Look to the New World for Terroir
I think I’ve finally concluded that in the Old World (Europe) "Terroir" is really "tradition".
The European wines from different appellations, large and small, that you drink tend to have a consistent and particular characteristic not because the climate and soil from that appellation force upon the wine a particular character, but because there are a set of traditional winemaking and grape growing techniques in an area that lead the wines in a particular direction. Those traditions relate to how the wine is made, which clones of a variety are planted, how the wine is aged…oh and sometimes the climate and soil is such that it adds its component to the traditional characteristic too.
This is a "broad" definition of terroir, I’ll admit. But if we are going to ask that the idea of "terroir" deliver to us expectations about wines of a region, then I don’t think there is any other way to define European terroir. Appellations wines in Europe taste the way they do mainly because of the traditional vinification and grapegrowing methods that are employed there.
New World appellations don’t have this tradition of terroir. And this means something important:
If you are looking for a region where wines of an appellation can have characteristics that relate directly to the place where they are grown, rather than to the people who make them, you probably want to look to the New World.
I was stung by this revelation while at an Appellation America-sponsored exploration into the Cabernet Sauvignon of the Atlas Peak appellation. As I listened to the six winemakers talk about the characteristics of Atlas Peak Cabernet, there was actually very little talk of any consistent winemaking or grapegrowing techniques that people who make these special wines all employ. In fact, they all employ different techniques for getting the grapes ripe and turning them into wine. They don’t all use the same clones of Cabernet either, perhaps one of the most important reasons wines of a particular region in Europe often taste similar.
More than anything else about the Atlas Peak appellation Cabernets was the real balance of acid that, though elevated, helped to make the wines distinctive, as well as more prominent tannins than other Cabernets from the Napa Valley region. Winemakers from Astrale e Terra, Atlas Peak Winery, Pahlmeyer, Elan, Krupp Brothers and others all noticed these characteristics in the 2002 vintage Cabernets we tasted.
But back to the idea of Terroir.
The different definitions of this concept seem to abound. Yet they all in the end attempt to answer the question, why do wines from a particular region taste the way they do? The first step is to identify the characteristics that tend to follow wines from a region. Appellation America is doing this with their ongoing series of "Discovery Tastings" of wines from regions across the country.
After you identify a characteristic that is located in the wines of a region, the next step is answering the question, from where does this unique characteristic come? It strikes me that it is much easier put the source of that characteristic in the ground and in the climate when there is no real tradition behind the clones, grapegrowing and winemaking in a region. And this is exactly what we have in the New World…no real traditions.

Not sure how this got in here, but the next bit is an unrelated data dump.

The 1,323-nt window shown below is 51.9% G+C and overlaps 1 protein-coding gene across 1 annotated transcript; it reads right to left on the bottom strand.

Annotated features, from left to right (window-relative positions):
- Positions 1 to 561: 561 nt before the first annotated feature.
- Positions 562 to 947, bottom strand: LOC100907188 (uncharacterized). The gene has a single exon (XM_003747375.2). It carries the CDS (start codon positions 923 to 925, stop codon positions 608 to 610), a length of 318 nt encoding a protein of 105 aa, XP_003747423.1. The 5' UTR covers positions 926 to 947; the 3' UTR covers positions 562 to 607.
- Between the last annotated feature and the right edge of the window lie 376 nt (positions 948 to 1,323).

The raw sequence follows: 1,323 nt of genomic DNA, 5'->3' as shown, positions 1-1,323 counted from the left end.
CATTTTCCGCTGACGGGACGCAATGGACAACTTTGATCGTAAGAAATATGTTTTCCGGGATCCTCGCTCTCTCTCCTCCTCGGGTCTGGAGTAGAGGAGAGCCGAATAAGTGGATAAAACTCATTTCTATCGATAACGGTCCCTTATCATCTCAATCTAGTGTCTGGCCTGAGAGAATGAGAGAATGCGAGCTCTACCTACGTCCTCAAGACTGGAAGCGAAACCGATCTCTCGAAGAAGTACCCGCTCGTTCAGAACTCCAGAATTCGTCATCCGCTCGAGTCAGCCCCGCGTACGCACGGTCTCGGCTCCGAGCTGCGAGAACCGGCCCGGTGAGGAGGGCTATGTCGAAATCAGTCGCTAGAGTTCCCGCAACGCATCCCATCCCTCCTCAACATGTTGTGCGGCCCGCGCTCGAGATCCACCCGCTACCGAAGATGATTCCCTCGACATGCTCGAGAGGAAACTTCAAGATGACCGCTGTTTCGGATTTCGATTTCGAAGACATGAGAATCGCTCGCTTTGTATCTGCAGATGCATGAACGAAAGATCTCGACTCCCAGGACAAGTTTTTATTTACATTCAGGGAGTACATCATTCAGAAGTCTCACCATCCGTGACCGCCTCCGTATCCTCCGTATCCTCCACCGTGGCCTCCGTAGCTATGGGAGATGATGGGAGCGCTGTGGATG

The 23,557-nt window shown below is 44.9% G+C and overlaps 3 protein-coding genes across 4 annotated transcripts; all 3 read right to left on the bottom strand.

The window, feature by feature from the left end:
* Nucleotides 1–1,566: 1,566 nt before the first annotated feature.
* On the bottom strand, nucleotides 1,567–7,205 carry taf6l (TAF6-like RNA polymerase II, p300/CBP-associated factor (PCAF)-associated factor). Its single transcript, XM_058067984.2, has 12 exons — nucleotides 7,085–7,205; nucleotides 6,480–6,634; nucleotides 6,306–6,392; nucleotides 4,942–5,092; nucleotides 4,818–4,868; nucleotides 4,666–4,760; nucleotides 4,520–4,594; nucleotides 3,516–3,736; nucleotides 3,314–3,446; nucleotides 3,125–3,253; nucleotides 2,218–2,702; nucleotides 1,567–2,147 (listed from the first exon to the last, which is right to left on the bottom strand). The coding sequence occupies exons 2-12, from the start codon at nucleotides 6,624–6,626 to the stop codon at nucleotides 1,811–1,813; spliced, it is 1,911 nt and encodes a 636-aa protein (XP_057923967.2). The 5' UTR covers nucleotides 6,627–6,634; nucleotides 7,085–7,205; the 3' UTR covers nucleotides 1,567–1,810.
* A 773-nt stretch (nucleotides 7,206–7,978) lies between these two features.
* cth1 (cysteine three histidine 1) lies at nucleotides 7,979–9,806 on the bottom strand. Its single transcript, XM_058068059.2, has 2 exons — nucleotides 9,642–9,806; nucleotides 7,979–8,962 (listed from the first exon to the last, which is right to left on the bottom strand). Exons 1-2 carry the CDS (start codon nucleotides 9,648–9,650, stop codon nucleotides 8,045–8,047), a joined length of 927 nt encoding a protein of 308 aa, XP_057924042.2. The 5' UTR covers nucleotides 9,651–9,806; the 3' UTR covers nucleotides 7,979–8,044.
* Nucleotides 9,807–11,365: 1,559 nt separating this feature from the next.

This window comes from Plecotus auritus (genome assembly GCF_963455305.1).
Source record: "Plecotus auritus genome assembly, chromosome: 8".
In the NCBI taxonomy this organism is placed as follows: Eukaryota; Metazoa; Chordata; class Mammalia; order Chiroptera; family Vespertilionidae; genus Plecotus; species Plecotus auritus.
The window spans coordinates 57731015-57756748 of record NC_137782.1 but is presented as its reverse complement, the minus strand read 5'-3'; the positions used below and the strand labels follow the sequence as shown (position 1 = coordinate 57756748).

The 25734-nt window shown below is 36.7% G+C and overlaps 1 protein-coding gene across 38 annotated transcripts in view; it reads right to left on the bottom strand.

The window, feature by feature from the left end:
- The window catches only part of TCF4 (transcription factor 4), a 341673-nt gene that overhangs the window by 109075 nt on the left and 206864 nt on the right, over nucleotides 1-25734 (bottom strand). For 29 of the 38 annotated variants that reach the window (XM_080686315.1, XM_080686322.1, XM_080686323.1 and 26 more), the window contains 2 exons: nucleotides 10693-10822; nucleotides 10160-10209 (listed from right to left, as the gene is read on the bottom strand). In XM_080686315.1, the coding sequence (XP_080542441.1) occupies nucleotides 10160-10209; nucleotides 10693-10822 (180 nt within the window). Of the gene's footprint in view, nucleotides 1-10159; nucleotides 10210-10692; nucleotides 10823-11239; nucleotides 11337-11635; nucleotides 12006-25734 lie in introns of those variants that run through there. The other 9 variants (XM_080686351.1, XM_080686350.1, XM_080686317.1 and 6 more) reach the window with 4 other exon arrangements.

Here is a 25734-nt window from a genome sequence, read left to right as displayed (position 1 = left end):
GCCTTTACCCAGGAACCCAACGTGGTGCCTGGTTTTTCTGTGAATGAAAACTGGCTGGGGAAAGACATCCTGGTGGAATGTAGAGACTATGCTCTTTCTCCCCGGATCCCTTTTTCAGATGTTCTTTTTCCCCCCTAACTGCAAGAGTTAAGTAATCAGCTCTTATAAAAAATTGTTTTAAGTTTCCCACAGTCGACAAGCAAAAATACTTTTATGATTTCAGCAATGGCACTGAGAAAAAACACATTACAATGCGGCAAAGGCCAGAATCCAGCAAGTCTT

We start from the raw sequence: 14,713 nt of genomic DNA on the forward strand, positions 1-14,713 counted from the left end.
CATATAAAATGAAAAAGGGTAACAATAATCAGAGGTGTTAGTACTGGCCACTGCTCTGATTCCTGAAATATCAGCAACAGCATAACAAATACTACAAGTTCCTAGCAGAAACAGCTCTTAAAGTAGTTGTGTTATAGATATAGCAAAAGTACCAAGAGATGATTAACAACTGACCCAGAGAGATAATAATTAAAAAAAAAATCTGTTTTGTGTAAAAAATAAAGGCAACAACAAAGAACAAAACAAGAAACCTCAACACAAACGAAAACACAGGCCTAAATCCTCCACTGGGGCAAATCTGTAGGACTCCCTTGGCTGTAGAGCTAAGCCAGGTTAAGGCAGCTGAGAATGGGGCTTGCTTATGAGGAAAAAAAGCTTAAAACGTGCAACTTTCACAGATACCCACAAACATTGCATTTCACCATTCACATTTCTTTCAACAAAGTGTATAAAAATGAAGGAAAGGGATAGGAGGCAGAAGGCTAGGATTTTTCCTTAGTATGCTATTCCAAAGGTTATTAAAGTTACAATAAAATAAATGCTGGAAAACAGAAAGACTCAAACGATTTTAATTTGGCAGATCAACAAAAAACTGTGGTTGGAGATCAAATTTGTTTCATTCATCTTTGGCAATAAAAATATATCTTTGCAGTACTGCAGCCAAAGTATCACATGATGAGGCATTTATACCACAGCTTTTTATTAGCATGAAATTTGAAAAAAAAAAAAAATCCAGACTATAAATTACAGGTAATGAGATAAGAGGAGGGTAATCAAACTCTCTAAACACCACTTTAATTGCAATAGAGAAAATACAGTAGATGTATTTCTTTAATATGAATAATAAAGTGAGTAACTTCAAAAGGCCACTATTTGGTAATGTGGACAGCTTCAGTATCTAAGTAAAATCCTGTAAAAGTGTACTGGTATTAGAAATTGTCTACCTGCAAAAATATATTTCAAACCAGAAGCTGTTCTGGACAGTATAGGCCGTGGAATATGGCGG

It is somewhat ironic that it should be the New World where the notion of terroir equaling what nature has to give is best demonstrated; the French and Europeans, at least the most nationalistic of them, often argue that the New World does not have "terroir". This is of course a silly notion if you define terroir as the result of what the climate and soil brings to the wine. This definition implies that the Sahara desert would deliver terroir.
What is meant by "the New World has no terroir" is that the new world has no real traditions that can be associated strongly with any particular appellations. And this in turn is the exact reason why the New World appellations are the best places to find terroir.
Wonderful insight. Now I’m wondering about the relationship between long established regional traditions and climate/soil. Are those traditions so entrenched because they were born from years of working with a unique geographical environment? Or were they imposed on the region for other practical reasons? Could terroir actually be meant more to speak to the relationship between the winemaker and the land rather than simply the nature of the land itself?
I think your comment about terroir being the relationship between the land and the winemaker is the right one in most cases. In fact, I’d argue that in general the grower and winemaker have far more to do with the final character of a wine than the climate and soil.
I have to side with Erwin. I have grown winegrapes on LI for 23 years and though I use many of the same techniques of vineyard management as are used in Napa, and the winemaking regimen may also be quite similar, the end product is distinctly different, and that difference is caused by soil and climate. The techniques are different, to be sure, but they are driven by the differences in the fruit, which reflect the difference in terroir.
I’d like someone to tell me what’s wrong with the good old American meaning of the word “territory” when discussing place as it affects vino. I see no difference between this word from our language vs. the various dimensions contained in/associated with the prettified (=french fried) term “terroir”.